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More than 160 NHS staff have responded to calls for help to tackle the Ebola virus outbreak in West Africa.
The virus has killed more than 2,800 people and infected around twice as many in the country so far.
Professor Dame Sally Davies, the chief medical officer for England, called on NHS staff to offer their services to help tackle the virus last week.
The Department of Health said 164 NHS staff had volunteered their help so far.
The death toll from the Ebola virus had risen to 2,793 from a total of 5,762 reported cases as of September 18th, the World Health Organisation has announced.
At least 56 new cases and 92 bodies have been discovered in Sierra Leone's Ebola lock down.
There is a "very strong possibility" the national curfew will be extended beyond the scheduled finish later today, an emergency official has said.
Sierra Leone is staging a three-day lockdown aimed at stemming the worst Ebola epidemic on record.
Staff from the NHS are being encouraged to volunteer to help with the deadly Ebola virus outbreak in West Africa.
The Department of Health's chief medical officer Professor Dame Sally Davies has written to health service staff to point them towards the UK International Emergency Medical Register.
Doctors, nurses and paramedics are among the medical staff who will be needed to help contribute towards efforts to tackle the crisis, she said.
Thousands of health workers were conducting house-to-house visits today across Sierra Leone in search of hidden Ebola cases as the entire country was ordered to stay at home for three days.
In an unprecedented effort to combat the deadly disease, authorities hope to find and isolate Ebola patients who have not gone to health centres, regarded by many only as places to die.
Sierra Leone President Ernest Bai Koroma said health workers would hand out soap and that once a house had been checked it would be marked with a sticker. "The survival and dignity of each and every Sierra Leonean is at stake ... this is a fight for this land that we love," he said.
Ebola has so far killed more than 2,600 people have died across West Africa.
Meanwhile, six people have been arrested following the murders in Guinea of eight people including health officials and journalists who had been on an Ebola awareness campaign. Just one member of the group escaped the killers.
More than 2,600 people have now died from Ebola, the World Health Organisation said.
The organisation reported more than 5,000 cases across west Africa, describing the crisis as "unparalleled in modern times".
The UK will provide hundreds of extra beds to treat victims of the Ebola virus as part of a £100m aid package.
Foreign Secretary Philip Hammond said without more humanitarian aid the outbreak could become "a global catastrophe with disastrous consequences".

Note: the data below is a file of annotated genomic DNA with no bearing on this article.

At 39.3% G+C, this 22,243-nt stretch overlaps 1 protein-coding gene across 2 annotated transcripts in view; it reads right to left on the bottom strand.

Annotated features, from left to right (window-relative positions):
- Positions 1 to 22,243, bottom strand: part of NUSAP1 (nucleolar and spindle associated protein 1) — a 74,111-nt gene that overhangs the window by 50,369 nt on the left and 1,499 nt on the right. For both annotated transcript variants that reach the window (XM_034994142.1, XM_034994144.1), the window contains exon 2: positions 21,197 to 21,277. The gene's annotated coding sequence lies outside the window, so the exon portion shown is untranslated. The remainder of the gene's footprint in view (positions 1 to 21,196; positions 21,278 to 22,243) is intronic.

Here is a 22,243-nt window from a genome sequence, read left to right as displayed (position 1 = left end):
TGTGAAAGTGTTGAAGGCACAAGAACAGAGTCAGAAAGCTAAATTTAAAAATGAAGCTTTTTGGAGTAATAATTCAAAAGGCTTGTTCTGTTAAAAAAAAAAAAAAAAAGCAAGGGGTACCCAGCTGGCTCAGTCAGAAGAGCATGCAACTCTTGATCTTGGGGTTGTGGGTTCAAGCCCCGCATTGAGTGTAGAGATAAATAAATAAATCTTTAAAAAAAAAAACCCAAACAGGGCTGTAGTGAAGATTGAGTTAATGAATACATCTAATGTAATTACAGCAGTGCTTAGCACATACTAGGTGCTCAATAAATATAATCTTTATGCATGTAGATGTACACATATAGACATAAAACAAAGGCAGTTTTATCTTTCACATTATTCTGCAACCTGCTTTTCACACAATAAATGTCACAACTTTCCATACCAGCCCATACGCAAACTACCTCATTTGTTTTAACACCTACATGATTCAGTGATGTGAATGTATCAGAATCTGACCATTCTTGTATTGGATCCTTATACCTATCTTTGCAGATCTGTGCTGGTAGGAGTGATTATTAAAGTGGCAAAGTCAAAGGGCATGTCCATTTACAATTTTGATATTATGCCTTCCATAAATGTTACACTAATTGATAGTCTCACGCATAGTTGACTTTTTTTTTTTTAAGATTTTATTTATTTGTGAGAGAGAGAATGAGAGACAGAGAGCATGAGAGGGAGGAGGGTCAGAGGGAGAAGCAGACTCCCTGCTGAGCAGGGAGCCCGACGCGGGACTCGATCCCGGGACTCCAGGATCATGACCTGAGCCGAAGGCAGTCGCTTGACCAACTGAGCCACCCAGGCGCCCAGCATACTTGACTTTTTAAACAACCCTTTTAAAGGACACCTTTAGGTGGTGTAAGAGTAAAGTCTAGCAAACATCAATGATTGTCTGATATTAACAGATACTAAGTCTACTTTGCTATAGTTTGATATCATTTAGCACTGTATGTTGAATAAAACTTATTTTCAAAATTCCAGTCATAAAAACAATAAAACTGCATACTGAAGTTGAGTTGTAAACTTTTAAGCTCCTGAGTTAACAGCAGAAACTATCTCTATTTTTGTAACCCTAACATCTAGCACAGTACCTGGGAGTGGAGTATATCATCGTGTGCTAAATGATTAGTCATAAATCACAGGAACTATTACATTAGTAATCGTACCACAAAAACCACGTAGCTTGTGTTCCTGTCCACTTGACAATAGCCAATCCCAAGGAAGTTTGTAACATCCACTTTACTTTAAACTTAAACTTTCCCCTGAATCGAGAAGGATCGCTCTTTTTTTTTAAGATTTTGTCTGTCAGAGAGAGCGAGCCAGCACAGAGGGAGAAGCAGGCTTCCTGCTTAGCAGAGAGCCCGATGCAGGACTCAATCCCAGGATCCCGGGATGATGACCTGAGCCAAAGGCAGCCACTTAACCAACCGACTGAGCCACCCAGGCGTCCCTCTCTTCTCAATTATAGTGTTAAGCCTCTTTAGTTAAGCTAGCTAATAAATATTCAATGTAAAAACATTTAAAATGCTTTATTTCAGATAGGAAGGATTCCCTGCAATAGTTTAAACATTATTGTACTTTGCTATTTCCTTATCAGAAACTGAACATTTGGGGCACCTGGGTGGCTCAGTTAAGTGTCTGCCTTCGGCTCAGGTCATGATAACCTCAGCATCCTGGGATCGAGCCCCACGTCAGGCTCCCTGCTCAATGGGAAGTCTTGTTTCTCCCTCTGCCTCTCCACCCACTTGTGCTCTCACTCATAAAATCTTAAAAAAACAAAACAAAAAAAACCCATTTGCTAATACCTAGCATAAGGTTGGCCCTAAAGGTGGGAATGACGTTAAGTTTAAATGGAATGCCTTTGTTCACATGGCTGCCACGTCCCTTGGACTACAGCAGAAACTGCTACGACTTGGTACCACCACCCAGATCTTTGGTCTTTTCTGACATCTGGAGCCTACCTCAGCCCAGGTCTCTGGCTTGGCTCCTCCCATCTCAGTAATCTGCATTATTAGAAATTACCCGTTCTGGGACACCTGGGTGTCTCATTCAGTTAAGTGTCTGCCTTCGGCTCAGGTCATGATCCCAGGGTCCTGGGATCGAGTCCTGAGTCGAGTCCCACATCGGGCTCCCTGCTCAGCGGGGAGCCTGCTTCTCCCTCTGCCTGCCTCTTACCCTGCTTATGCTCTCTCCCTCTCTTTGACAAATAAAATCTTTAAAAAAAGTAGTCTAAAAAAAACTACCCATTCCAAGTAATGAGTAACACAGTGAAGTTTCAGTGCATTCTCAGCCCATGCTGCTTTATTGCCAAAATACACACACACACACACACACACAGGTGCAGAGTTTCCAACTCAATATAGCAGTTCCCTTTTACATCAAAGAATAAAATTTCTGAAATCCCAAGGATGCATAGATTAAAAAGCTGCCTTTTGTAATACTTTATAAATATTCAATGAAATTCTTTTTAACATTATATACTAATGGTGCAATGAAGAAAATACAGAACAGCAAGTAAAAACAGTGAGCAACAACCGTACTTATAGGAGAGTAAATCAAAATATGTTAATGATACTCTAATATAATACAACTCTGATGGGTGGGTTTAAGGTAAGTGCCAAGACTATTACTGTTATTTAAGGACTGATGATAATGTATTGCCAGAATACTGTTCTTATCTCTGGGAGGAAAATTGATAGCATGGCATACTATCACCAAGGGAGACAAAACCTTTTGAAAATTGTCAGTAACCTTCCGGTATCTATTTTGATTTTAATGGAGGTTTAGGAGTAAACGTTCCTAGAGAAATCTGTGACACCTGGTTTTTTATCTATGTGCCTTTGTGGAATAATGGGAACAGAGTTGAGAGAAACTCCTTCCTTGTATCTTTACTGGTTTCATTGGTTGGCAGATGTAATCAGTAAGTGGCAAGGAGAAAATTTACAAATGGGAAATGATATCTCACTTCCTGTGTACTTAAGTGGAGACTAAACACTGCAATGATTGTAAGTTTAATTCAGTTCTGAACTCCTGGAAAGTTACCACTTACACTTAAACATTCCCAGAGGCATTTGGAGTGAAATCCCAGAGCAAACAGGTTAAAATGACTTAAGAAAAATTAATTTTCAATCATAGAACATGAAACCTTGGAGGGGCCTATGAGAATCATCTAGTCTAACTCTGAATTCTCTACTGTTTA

Speaking after chairing a meeting of the Government's Cobra emergency committee today, Mr Hammond said: "The UK will now deliver a further 500 beds over the coming months, working with partners to provide and train the international staff and support needed to operate those beds."
It comes after the Government pledged last week to set up a 62-bed treatment centre in Freetown, the capital of Sierra Leone.
A British man who survived the Ebola virus has apparently travelled to the US in the hope of helping a new victim of the deadly disease.
Will Pooley has reportedly offered to undergo a blood transfusion to help the American, who has not been named, overcome the virus.
The Foreign Office said the 29-year-old nurse had flown to Atlanta over the weekend after he was issued with an emergency passport to help facilitate the trip.
Mr Pooley's blood will now contain natural antibodies that could help protect against the virus.
A French volunteer with charity Medecins Sans Frontieres has contracted the Ebola virus in Liberia.
The aid worker, who is the first French national to contract the disease during this outbreak, was put in quarantine on September 16 when she started showing symptoms of the disease.
She will be evacuated to a specialist treatment in France.
The International Monetary Fund (IMF) has said it could provide Guinea, Liberia and Sierra Leone with an extra $127m to fight the spread of the Ebola virus.
The money has not been approved by the IMF's executive board, but it could help cover gaps in the west African nations' finances.
"The Ebola outbreak is a severe human, social and economic crisis that requires a resolute response from the international community," IMF Managing Director Christine Lagarde said in a statement.
Latest ITV News reports
UK trials of a vaccine for the Ebola virus began today - but some experts complain that the response has been a long time coming.
A Swansea doctor who took leave to treat Ebola patients in Africa, is back on the wards after three weeks in isolation.